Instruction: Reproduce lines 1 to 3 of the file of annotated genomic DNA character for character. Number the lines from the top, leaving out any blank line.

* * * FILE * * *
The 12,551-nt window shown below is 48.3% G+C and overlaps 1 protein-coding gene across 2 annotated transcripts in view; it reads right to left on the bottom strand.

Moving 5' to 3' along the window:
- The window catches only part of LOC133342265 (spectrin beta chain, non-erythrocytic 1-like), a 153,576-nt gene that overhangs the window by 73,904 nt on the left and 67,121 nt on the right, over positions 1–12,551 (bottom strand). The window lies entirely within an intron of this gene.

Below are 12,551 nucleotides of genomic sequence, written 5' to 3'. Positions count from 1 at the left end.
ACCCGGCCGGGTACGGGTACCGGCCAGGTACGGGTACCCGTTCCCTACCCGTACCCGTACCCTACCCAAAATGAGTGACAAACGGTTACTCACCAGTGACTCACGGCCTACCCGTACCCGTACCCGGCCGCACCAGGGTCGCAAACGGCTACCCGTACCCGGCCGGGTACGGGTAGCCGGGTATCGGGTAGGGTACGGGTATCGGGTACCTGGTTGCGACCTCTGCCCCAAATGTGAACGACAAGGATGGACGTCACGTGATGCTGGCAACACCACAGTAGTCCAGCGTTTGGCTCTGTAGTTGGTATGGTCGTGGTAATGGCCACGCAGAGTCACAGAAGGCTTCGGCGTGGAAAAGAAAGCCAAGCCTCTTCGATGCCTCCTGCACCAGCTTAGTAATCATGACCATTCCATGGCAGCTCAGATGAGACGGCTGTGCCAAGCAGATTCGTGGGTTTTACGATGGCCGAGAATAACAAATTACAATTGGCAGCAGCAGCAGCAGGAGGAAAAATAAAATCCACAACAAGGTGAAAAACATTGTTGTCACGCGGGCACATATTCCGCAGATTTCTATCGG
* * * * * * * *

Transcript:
The 12,551-nt window shown below is 48.3% G+C and overlaps 1 protein-coding gene across 2 annotated transcripts in view; it reads right to left on the bottom strand.

Moving 5' to 3' along the window:
- The window catches only part of LOC133342265 (spectrin beta chain, non-erythrocytic 1-like), a 153,576-nt gene that overhangs the window by 73,904 nt on the left and 67,121 nt on the right, over positions 1–12,551 (bottom strand). The window lies entirely within an intron of this gene.